Deep Dive: Led Zeppelin, HOUSES OF THE HOLY
By the year 1973, Led Zeppelin were kings on rock 'n' roll mountain. The band's untitled fourth album had been a breakthrough smash; featuring instant classics including "Stairway to Heaven" and "Rock and Roll," the monster LP reached #2 on the Billboard 200. The album that kept Jimmy Page and company from #1: Sly and the Family Stone's There's a Riot Goin' On. Solidifying their place at the peak of the rock world, the band's 1972 tour was a massive sold-out affair. Towards the end of the jaunt, the band debuted a handful of new songs: "Dancing Days," "Over the Hills and Far Away," and "The Ocean." Audiences were unaware at the time, but they were getting a sneak preview of Led Zeppelin's fifth studio effort, Houses of the Holy.
"It goes I, II and III, as you say, but then IV, there's still four symbols, so it still goes in digits [like IIII], you see," Page explained to Rolling Stone in 2014 about the album's title. "But [the fifth album] wasn't going to be Led Zeppelin Victory Sign [V]. So Houses of the Holy... It's about all of us being houses of the Holy Spirit, in a sense."
Recording for the album kicked off spring 1972 at Mick Jagger's Stargrove manor in Hempshire, England. Working with famed engineer, Eddie Kramer, the band began stretching stylistically, creating new music out of extended jams sessions: "When we first went down there, we had no set ideas," Page told biographer Ritchie Yorke. "We just recorded the ideas each one of us had at that particular time. It was simply a matter of getting together and letting it come out."
As for the pressure to create another hit in light of the stratospheric success of the fourth album, Page revealed that it just fueled their desire to take chances and ramp up the experimentation: "We felt that pressure, but though everyone was clamoring for another Led Zeppelin IV, it’s very dangerous to try and duplicate yourself,” Page revealed in the book Light And Shade: Conversations With Jimmy Page. "I won't name any names, but I'm sure you've heard bands that endlessly repeat themselves. After four or five albums, they just burn up. With us, you never knew what was coming next."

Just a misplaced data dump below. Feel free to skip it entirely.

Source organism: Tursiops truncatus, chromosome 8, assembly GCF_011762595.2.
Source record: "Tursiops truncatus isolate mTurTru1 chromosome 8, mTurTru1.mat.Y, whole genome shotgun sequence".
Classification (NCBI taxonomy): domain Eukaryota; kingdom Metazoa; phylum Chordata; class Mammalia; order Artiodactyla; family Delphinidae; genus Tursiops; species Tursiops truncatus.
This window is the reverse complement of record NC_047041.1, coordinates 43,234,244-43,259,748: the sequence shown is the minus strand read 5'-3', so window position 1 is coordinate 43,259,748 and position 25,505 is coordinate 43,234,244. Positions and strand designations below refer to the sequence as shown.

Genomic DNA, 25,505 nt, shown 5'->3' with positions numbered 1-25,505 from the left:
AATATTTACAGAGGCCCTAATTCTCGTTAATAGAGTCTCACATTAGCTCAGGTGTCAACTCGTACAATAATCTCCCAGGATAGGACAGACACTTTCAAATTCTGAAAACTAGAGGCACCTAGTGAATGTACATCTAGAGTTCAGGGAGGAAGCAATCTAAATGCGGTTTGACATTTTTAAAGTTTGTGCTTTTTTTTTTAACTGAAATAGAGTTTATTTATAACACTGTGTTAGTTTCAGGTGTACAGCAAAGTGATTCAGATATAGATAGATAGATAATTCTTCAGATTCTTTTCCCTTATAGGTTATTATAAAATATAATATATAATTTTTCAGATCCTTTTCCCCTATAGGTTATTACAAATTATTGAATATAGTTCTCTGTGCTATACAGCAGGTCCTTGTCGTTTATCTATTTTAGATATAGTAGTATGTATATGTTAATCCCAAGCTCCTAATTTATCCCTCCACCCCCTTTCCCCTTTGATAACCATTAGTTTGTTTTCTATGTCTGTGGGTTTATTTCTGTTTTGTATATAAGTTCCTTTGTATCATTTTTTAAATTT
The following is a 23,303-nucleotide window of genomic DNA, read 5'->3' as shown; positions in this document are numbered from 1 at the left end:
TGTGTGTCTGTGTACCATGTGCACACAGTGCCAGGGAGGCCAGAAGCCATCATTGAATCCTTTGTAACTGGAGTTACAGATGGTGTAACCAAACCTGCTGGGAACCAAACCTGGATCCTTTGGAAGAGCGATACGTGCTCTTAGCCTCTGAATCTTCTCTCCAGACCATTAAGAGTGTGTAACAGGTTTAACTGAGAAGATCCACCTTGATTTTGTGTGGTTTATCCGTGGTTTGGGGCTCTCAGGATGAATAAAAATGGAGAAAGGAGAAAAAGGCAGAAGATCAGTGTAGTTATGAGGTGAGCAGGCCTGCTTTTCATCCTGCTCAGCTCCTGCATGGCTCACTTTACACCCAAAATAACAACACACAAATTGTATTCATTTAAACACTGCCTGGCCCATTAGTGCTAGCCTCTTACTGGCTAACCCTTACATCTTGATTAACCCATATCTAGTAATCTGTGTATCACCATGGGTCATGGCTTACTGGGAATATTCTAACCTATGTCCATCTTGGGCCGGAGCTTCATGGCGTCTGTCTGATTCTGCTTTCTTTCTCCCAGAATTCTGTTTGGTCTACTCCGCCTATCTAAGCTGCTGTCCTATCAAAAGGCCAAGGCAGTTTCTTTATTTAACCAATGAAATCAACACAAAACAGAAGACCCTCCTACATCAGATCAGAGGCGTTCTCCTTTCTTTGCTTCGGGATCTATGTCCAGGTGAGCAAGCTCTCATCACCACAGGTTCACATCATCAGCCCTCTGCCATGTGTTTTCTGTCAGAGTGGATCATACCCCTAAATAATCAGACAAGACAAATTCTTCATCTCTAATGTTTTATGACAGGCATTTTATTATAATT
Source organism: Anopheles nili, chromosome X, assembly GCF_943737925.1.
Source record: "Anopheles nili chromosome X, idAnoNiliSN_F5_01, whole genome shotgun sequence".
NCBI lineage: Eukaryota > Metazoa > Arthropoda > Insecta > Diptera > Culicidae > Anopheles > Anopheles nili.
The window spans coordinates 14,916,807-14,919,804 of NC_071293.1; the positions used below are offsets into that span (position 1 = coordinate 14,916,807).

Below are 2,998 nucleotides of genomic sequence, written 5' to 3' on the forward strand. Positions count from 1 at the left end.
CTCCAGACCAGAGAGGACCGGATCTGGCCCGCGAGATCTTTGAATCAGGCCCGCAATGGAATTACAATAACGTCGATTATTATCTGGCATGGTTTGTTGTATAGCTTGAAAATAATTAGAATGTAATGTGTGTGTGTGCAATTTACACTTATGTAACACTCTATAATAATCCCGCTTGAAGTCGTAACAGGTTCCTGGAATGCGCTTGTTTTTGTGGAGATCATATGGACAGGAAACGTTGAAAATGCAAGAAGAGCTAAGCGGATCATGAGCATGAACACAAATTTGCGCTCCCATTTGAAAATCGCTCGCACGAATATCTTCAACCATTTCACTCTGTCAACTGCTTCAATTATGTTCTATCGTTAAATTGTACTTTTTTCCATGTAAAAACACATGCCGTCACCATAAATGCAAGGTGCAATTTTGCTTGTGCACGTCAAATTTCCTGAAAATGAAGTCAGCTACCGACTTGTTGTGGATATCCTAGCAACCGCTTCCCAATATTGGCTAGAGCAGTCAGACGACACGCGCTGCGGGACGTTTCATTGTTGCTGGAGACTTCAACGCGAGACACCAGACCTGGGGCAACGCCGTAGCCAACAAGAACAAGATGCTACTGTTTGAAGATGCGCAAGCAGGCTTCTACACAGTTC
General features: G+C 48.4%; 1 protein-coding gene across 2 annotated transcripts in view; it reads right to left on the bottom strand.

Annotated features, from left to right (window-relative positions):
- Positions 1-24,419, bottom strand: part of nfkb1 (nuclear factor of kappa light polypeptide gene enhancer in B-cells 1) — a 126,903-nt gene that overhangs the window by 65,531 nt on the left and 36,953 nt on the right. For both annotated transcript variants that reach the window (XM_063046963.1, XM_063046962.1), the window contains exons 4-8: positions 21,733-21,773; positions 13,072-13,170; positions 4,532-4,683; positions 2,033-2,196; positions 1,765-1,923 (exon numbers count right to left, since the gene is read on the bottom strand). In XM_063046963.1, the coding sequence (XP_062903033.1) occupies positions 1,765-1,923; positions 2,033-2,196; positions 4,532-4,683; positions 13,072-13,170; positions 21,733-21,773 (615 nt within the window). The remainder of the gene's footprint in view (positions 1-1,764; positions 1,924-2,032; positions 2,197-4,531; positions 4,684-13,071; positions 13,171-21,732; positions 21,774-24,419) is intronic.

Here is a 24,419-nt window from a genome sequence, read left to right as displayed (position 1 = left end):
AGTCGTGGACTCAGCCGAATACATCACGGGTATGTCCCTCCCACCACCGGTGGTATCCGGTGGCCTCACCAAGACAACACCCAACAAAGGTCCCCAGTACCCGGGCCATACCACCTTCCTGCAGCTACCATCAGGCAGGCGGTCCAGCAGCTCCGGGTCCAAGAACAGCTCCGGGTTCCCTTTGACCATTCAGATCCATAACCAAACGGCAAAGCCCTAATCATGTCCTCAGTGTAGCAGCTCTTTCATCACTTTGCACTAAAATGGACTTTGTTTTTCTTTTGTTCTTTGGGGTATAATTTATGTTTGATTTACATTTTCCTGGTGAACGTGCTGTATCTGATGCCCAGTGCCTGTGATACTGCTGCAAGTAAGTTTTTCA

Released on March 28, 1973, House of the Holy introduced a whole new side of Led Zeppelin to the group's legions of faithful fans. Featuring the band's take on reggae ("D'yer Make'r"), Jame Brown ("The Crunge," with Page playing a Fender Stratocaster "to get that tight James Brown feel") and a George Harrison-inspired ballad ("The Rain Song"), the LP rocketed up the charts to peak at #1 on the Billboard 200 for the weeks of May 12 and May 19, 1973. It was toppled on June 3, 1973, by the Beatles' anthology 1967-1970.
"George was talking to Bonzo one evening and said, 'The problem with you guys is that you never do ballads,'" Page told biographer Brad Tolinski about the Harrison influence. "I said, 'I'll give him a ballad,' and I wrote 'Rain Song,' which appears Houses of the Holy. In fact, you'll notice I even quote 'Something' in the song's first two chords."
Critics, unsurprisingly, were eager to take down the rock gods new effort. Rolling Stone's scathing review went so far as to say "Houses of the Holy is one of the dullest and most confusing albums I’ve heard this year."
The critical jabs did little to derail the Led Zeppelin train, with the band embarking on a 1973 tour so large that they were inspired to purchase "The Starship," a former United Airlines Boeing 720 passenger jet. Sparing no expense, band manager Peter Green had the plane tricked-out to true rock god specifications: an overstuffed couch that ran the length of the plane, a fully-loaded brass bar boasting a built in electric organ, a state of the art Sony U-matic video player, a separate drawing room with a faux baronial fireplace, and a private master suite complete with shower and a waterbed bedecked in white fur.
Among the many antics that happened aboard The Starship: "John Bonham once tried to open the plane's door over Kansas City because he had to pee," in-house flight attendant Suzee told the New York Times in 2003.